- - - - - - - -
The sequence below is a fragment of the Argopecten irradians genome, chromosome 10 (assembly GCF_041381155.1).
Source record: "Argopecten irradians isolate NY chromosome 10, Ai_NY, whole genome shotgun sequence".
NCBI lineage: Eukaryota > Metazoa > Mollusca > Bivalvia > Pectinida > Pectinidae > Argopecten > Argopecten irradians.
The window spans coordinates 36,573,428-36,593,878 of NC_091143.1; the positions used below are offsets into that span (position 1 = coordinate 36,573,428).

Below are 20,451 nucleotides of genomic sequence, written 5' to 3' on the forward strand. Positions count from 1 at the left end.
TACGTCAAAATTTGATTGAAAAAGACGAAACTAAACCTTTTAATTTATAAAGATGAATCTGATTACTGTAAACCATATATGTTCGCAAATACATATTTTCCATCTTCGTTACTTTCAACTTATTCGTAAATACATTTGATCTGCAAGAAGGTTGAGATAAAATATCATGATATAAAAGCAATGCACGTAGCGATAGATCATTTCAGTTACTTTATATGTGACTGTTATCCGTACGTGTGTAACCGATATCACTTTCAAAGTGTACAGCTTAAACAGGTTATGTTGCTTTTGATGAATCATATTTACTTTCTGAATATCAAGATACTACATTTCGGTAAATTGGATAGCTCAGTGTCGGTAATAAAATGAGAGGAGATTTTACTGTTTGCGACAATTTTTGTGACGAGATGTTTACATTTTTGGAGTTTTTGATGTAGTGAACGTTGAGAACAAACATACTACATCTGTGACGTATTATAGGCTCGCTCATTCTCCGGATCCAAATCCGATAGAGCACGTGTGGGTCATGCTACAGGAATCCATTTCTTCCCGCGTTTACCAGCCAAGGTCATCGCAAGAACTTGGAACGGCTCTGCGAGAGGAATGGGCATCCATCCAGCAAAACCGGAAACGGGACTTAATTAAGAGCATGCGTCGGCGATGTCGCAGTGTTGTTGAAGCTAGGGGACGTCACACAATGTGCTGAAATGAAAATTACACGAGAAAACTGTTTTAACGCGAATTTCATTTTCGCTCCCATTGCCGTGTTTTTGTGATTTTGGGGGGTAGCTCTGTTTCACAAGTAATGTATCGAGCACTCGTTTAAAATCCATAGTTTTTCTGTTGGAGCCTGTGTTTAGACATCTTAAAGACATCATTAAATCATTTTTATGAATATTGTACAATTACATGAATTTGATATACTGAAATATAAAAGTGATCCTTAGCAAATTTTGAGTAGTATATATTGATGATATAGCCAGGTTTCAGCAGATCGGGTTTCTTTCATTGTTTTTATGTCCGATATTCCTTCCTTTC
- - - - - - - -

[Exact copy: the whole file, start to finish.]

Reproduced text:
The sequence below is a fragment of the Argopecten irradians genome, chromosome 10 (assembly GCF_041381155.1).
Source record: "Argopecten irradians isolate NY chromosome 10, Ai_NY, whole genome shotgun sequence".
NCBI lineage: Eukaryota > Metazoa > Mollusca > Bivalvia > Pectinida > Pectinidae > Argopecten > Argopecten irradians.
The window spans coordinates 36,573,428-36,593,878 of NC_091143.1; the positions used below are offsets into that span (position 1 = coordinate 36,573,428).

Below are 20,451 nucleotides of genomic sequence, written 5' to 3' on the forward strand. Positions count from 1 at the left end.
TACGTCAAAATTTGATTGAAAAAGACGAAACTAAACCTTTTAATTTATAAAGATGAATCTGATTACTGTAAACCATATATGTTCGCAAATACATATTTTCCATCTTCGTTACTTTCAACTTATTCGTAAATACATTTGATCTGCAAGAAGGTTGAGATAAAATATCATGATATAAAAGCAATGCACGTAGCGATAGATCATTTCAGTTACTTTATATGTGACTGTTATCCGTACGTGTGTAACCGATATCACTTTCAAAGTGTACAGCTTAAACAGGTTATGTTGCTTTTGATGAATCATATTTACTTTCTGAATATCAAGATACTACATTTCGGTAAATTGGATAGCTCAGTGTCGGTAATAAAATGAGAGGAGATTTTACTGTTTGCGACAATTTTTGTGACGAGATGTTTACATTTTTGGAGTTTTTGATGTAGTGAACGTTGAGAACAAACATACTACATCTGTGACGTATTATAGGCTCGCTCATTCTCCGGATCCAAATCCGATAGAGCACGTGTGGGTCATGCTACAGGAATCCATTTCTTCCCGCGTTTACCAGCCAAGGTCATCGCAAGAACTTGGAACGGCTCTGCGAGAGGAATGGGCATCCATCCAGCAAAACCGGAAACGGGACTTAATTAAGAGCATGCGTCGGCGATGTCGCAGTGTTGTTGAAGCTAGGGGACGTCACACAATGTGCTGAAATGAAAATTACACGAGAAAACTGTTTTAACGCGAATTTCATTTTCGCTCCCATTGCCGTGTTTTTGTGATTTTGGGGGGTAGCTCTGTTTCACAAGTAATGTATCGAGCACTCGTTTAAAATCCATAGTTTTTCTGTTGGAGCCTGTGTTTAGACATCTTAAAGACATCATTAAATCATTTTTATGAATATTGTACAATTACATGAATTTGATATACTGAAATATAAAAGTGATCCTTAGCAAATTTTGAGTAGTATATATTGATGATATAGCCAGGTTTCAGCAGATCGGGTTTCTTTCATTGTTTTTATGTCCGATATTCCTTCCTTTC